Laser diffraction systems have a size range spanning between 0.1 and 3500 µm, which is much wider compared to that of sieves. Laser diffraction equipment, such as the Mastersizer 3000 from Malvern Panalytical, is capable of covering a broad dynamic range in a single measurement. Sieves have limited ranges, covering tens to hundreds of microns and delivering poor performance under 45 microns.

In addition, plate-like or needle-like particles that have dimensions much larger than the sieve openings may pass through openings, thus causing misrepresentation of the true size of particles in a sample.

Maintenance and Cleaning

Quick brushing prior to loading the next sample is enough for dry dispersion laser diffraction instruments to perform the next measurement. The Aero S disperser used in the Mastersizer 3000 is also available with a pre-coded cleaning routine. Typical turn-around time for cleaning between samples is roughly 30 seconds. This is in stark contrast to sieving techniques, where extensive cleaning and weighing of the screens is required between experiments.


The entire line of laser diffraction technologies from Malvern Panalytical is built upon the Standard Operating Procedure (SOP), thereby reducing inter-user variance while optimizing efficiency. After establishing an SOP for sample measurement, the sample needs to be loaded and properly named by the user and rest of the operation will be performed by the instrument.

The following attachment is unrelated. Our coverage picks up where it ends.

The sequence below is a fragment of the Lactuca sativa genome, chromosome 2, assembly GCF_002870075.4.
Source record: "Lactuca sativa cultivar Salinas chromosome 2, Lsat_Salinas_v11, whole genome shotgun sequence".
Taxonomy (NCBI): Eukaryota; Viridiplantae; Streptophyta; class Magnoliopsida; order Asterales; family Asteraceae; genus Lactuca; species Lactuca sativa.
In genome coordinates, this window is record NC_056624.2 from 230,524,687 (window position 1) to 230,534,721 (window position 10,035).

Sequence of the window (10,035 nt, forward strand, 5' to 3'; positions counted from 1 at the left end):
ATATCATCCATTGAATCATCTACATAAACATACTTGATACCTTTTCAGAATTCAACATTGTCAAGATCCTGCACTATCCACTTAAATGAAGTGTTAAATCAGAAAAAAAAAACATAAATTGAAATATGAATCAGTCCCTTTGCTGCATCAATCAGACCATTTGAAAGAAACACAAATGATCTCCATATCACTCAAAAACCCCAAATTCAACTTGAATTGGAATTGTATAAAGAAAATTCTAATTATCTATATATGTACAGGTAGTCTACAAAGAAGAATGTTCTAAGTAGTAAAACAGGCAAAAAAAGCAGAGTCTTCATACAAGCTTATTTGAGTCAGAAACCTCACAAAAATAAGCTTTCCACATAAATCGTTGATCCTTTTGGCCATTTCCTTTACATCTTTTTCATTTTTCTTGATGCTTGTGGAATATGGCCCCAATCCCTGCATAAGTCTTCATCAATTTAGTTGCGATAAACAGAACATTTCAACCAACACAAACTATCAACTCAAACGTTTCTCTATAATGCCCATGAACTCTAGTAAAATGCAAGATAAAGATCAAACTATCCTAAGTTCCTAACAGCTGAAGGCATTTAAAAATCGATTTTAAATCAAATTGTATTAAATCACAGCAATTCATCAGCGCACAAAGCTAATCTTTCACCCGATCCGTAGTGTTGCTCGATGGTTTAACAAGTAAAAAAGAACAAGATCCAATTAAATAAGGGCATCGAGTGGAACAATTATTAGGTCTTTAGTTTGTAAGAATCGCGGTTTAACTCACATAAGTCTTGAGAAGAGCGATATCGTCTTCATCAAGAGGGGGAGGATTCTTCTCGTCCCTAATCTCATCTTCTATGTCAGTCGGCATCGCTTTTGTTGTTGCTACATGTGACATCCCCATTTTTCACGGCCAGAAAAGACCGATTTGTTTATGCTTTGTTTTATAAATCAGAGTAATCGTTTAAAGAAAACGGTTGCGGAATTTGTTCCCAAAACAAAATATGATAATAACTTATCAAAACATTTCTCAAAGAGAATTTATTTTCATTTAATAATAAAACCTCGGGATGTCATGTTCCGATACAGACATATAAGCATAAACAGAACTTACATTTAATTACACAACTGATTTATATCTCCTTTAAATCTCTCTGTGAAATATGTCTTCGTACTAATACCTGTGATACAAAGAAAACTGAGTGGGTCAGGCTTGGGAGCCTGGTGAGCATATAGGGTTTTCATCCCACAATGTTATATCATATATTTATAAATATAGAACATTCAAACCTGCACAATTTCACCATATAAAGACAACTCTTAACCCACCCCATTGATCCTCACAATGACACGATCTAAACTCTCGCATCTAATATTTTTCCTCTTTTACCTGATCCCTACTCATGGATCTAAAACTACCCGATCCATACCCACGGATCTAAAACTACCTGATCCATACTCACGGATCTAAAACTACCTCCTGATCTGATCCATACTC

Although automated sieve techniques are available, they still have shortcomings such as longer experiment times, operator variance, and longer cleaning times. The Mastersizer line provides the faster and more accurate technique for acquiring accurate particle size results.

Sample Containment

The Mastersizer line of dry dispersion accessories is fully sealed from the sample loading area through to the vacuum bag, thus minimizing exposure hazards to users. Quicker and easier disposal is possible with the vacuum collection system.

Furthermore, the instrument can be fitted into an enclosure or hood to ensure optimum safety when running dry samples, thanks to its smaller size. Conversely, sieve methods are more susceptible to exposure risk as they have open architecture. In addition, the sample is not directly collected into a convenient container for disposal.

Smaller Footprint and Lower Noise

The Masterizer 3000 laser diffraction system is roughly half the size of its predecessor, thus occupying less space. The system is capable of running on virtually any internal air supply, with the option to locate the vacuum outside of the lab for noise reduction. However, a sieve assembly is dirty, noisy, vibrates and requires more bench space.


The aforementioned considerations clearly show that laser diffraction systems have several advantages over sieve systems and can be used as a replacement for sieving in particle size analysis.

This information has been sourced, reviewed and adapted from materials provided by Malvern Panalytical.

For more information on this source, please visit Malvern Panalytical.